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My Handcrafted Opinions on Whiskies, Distilleries and Other Related Stuff

Glen Garioch, Oldmeldrum, Scotland

Perhaps one of the hardest distillery names to pronounce correctly (other contenders include Bunnanhabhain and Bruichladdich) Glen Garioch is 17 miles from Aberdeen and only about  11 miles from my office, so this was my nearest distillery when I lived in Scotland.  However a combination of limited visitor hours and my first tastings of Glen Garioch at a conference in 2009 leaving a less than positive impression meant there were many others distilleries I wanted to see before this one.    Then a couple of things happened, including in 2010 Glen Garioch revamped their line and produced a no age statement Founders Reserve and they were at Whisky Live London in March 2011 and I got try some of their new expressions and liked them.  A few weeks later I was driving through Oldmeldrum and on whim I stopped by the distillery (I didn't even have my note book so very little notes) and did the tour.  They still have their original floor maltings, kilns and even the tools used in maltings, although they are no longer used, so it makes an interesting part of tour as few other distilleries still have these.  As they now produce unpeated single malts, I bought a vintage bottling of their peated whisky and enjoyed it very much.

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Tullibardine, Blackford, Scotland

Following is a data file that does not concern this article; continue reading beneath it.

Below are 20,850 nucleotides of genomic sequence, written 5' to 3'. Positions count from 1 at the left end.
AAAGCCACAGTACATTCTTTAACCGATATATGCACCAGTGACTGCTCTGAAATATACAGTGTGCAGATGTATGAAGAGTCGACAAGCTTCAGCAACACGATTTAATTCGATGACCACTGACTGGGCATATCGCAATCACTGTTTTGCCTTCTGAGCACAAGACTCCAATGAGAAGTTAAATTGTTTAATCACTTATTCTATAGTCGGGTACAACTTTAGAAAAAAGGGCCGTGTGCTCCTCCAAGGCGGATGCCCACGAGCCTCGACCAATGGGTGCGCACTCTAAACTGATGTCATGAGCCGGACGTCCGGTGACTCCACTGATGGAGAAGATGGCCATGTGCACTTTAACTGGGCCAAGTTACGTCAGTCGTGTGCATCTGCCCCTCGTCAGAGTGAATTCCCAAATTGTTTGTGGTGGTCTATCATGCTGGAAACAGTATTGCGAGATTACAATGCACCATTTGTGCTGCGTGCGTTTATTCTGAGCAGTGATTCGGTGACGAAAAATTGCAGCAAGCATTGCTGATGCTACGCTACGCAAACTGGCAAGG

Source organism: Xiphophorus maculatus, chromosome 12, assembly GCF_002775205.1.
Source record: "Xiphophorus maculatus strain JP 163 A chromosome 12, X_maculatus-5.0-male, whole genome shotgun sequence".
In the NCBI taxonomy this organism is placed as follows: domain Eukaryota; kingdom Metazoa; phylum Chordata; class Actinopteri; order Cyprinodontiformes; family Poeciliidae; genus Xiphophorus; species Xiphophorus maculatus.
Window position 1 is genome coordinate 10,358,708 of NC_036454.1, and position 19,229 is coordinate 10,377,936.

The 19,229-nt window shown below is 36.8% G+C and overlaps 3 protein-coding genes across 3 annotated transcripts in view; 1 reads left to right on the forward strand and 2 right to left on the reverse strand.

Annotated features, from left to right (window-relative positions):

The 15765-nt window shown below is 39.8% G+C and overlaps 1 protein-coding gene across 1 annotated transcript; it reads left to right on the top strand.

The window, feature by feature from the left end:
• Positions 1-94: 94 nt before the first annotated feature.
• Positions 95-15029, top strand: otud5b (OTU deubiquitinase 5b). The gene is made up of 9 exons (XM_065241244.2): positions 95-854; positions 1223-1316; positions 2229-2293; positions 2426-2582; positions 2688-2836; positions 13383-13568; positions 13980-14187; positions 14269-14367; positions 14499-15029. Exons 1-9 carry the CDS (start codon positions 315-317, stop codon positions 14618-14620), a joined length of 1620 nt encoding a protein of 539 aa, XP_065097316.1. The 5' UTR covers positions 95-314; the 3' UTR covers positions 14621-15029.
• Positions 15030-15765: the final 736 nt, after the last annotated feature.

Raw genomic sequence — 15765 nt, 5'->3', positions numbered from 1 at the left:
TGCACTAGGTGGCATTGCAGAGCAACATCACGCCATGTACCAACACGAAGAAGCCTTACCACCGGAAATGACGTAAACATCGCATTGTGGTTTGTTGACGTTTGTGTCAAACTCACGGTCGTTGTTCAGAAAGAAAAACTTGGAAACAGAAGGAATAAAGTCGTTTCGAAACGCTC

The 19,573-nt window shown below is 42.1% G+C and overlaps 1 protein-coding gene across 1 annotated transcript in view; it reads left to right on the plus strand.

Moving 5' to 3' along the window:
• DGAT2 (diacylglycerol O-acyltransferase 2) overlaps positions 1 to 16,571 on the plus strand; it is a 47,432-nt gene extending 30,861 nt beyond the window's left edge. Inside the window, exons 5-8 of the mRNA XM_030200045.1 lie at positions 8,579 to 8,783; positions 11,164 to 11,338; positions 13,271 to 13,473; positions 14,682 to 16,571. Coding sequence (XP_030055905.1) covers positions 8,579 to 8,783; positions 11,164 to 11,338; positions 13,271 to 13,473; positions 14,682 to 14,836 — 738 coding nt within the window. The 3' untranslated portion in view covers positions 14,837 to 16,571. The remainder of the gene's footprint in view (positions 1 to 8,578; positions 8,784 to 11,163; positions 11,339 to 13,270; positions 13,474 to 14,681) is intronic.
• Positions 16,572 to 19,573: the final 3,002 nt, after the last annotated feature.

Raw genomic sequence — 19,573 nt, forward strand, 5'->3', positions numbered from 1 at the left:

Tullibardine, Blackford, Scotland On vacation in Scotland but your wife and family don't want to visit a distillery? Well located halfway between Perth and Stirling on the busy A9, near the famous Gleneagles Hotel and within easy reach of Edinburgh and Glasgow is Tullibardine.   This is the perfect distillery location because of the large Baxter's store next door.  Baxter's is a Scottish store with food, wine, Scottish goods and more than enough other stuff to keep wives, daughters or anyone not interested in whisky busy, while you slip away for 45 minutes to tour a great little distillery and taste a dram or two.  An interesting place with a long history as a brewery going all the way back to 1488 before being converted to a distillery by the famous (and apparently locally infamous) William Delme Evans, who also built the Isle of Jura distillery.  Another claim to fame is that they have same water source as Britain's largest bottled water supplier, Highland Spring, which is bottled in Blackford as well.  Most of the spirit is taken for blending and maturation elsewhere but there is a small warehouse on site and they tend to release Tullibardine single malts by vintage rather than by age statement, and various vintages are available to sample at end of tour.  It is also one of the few distilleries that sells their new make spirit.
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